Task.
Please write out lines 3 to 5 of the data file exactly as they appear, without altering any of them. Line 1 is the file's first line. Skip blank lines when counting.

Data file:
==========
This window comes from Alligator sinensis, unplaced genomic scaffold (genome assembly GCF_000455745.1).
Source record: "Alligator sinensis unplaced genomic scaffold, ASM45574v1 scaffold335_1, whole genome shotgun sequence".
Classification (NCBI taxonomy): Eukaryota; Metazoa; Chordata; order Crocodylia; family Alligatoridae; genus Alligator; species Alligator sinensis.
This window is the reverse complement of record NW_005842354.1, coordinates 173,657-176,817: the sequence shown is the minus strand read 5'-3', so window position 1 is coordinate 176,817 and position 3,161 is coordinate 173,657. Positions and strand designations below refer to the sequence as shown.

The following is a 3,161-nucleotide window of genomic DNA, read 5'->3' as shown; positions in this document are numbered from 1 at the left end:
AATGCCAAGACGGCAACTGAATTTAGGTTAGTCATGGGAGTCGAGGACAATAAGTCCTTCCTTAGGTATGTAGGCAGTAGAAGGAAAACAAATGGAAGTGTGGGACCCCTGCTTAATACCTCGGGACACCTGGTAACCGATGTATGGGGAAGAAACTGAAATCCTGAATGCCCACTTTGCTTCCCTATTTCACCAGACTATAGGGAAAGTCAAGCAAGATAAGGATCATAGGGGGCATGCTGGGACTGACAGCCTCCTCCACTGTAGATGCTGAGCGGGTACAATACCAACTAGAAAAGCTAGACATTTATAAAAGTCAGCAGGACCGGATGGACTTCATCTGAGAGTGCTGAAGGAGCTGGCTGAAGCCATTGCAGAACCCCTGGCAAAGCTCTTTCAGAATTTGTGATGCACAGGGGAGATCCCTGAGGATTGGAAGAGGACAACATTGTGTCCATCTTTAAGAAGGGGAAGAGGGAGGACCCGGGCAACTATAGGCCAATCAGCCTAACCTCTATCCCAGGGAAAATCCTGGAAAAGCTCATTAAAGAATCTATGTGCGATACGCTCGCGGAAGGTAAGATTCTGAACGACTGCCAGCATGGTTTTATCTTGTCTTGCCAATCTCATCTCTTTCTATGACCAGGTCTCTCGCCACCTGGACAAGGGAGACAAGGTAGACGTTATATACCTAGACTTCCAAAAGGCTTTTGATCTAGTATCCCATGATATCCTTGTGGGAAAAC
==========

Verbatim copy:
Classification (NCBI taxonomy): Eukaryota; Metazoa; Chordata; order Crocodylia; family Alligatoridae; genus Alligator; species Alligator sinensis.
This window is the reverse complement of record NW_005842354.1, coordinates 173,657-176,817: the sequence shown is the minus strand read 5'-3', so window position 1 is coordinate 176,817 and position 3,161 is coordinate 173,657. Positions and strand designations below refer to the sequence as shown.

The following is a 3,161-nucleotide window of genomic DNA, read 5'->3' as shown; positions in this document are numbered from 1 at the left end: